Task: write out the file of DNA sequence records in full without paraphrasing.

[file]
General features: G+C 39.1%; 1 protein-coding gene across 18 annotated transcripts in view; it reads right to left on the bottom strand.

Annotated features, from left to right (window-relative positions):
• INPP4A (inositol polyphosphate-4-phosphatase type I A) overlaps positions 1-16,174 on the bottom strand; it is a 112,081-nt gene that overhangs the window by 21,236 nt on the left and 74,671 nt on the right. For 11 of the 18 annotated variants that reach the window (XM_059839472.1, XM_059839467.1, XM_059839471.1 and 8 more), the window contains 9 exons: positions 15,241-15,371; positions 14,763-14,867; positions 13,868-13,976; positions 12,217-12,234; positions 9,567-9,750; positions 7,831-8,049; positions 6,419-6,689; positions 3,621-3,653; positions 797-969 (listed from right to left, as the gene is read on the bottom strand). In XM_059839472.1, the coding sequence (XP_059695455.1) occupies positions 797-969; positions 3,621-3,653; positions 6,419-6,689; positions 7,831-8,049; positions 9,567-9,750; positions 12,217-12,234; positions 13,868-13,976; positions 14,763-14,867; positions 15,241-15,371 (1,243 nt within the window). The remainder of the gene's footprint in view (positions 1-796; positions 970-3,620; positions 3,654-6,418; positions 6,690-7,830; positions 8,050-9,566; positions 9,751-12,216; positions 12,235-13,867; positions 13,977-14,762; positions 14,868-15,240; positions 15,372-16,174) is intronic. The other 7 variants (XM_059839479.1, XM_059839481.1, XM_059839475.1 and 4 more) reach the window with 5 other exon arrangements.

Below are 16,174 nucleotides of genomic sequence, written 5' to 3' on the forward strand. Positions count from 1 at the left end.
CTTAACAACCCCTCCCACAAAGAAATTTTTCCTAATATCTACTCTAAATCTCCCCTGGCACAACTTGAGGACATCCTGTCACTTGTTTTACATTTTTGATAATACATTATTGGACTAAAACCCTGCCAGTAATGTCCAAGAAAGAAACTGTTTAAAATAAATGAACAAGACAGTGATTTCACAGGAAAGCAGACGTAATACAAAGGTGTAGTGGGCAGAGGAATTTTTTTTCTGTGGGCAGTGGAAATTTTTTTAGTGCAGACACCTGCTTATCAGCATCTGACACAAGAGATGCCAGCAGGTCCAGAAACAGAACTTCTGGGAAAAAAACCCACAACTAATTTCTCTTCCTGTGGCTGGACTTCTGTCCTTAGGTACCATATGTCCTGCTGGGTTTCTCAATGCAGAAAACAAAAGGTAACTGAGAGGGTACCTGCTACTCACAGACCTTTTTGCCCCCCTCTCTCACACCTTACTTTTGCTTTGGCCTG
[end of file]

General features: G+C 39.1%; 1 protein-coding gene across 18 annotated transcripts in view; it reads right to left on the bottom strand.

Annotated features, from left to right (window-relative positions):
• INPP4A (inositol polyphosphate-4-phosphatase type I A) overlaps positions 1-16,174 on the bottom strand; it is a 112,081-nt gene that overhangs the window by 21,236 nt on the left and 74,671 nt on the right. For 11 of the 18 annotated variants that reach the window (XM_059839472.1, XM_059839467.1, XM_059839471.1 and 8 more), the window contains 9 exons: positions 15,241-15,371; positions 14,763-14,867; positions 13,868-13,976; positions 12,217-12,234; positions 9,567-9,750; positions 7,831-8,049; positions 6,419-6,689; positions 3,621-3,653; positions 797-969 (listed from right to left, as the gene is read on the bottom strand). In XM_059839472.1, the coding sequence (XP_059695455.1) occupies positions 797-969; positions 3,621-3,653; positions 6,419-6,689; positions 7,831-8,049; positions 9,567-9,750; positions 12,217-12,234; positions 13,868-13,976; positions 14,763-14,867; positions 15,241-15,371 (1,243 nt within the window). The remainder of the gene's footprint in view (positions 1-796; positions 970-3,620; positions 3,654-6,418; positions 6,690-7,830; positions 8,050-9,566; positions 9,751-12,216; positions 12,235-13,867; positions 13,977-14,762; positions 14,868-15,240; positions 15,372-16,174) is intronic. The other 7 variants (XM_059839479.1, XM_059839481.1, XM_059839475.1 and 4 more) reach the window with 5 other exon arrangements.

Below are 16,174 nucleotides of genomic sequence, written 5' to 3' on the forward strand. Positions count from 1 at the left end.
CTTAACAACCCCTCCCACAAAGAAATTTTTCCTAATATCTACTCTAAATCTCCCCTGGCACAACTTGAGGACATCCTGTCACTTGTTTTACATTTTTGATAATACATTATTGGACTAAAACCCTGCCAGTAATGTCCAAGAAAGAAACTGTTTAAAATAAATGAACAAGACAGTGATTTCACAGGAAAGCAGACGTAATACAAAGGTGTAGTGGGCAGAGGAATTTTTTTTCTGTGGGCAGTGGAAATTTTTTTAGTGCAGACACCTGCTTATCAGCATCTGACACAAGAGATGCCAGCAGGTCCAGAAACAGAACTTCTGGGAAAAAAACCCACAACTAATTTCTCTTCCTGTGGCTGGACTTCTGTCCTTAGGTACCATATGTCCTGCTGGGTTTCTCAATGCAGAAAACAAAAGGTAACTGAGAGGGTACCTGCTACTCACAGACCTTTTTGCCCCCCTCTCTCACACCTTACTTTTGCTTTGGCCTG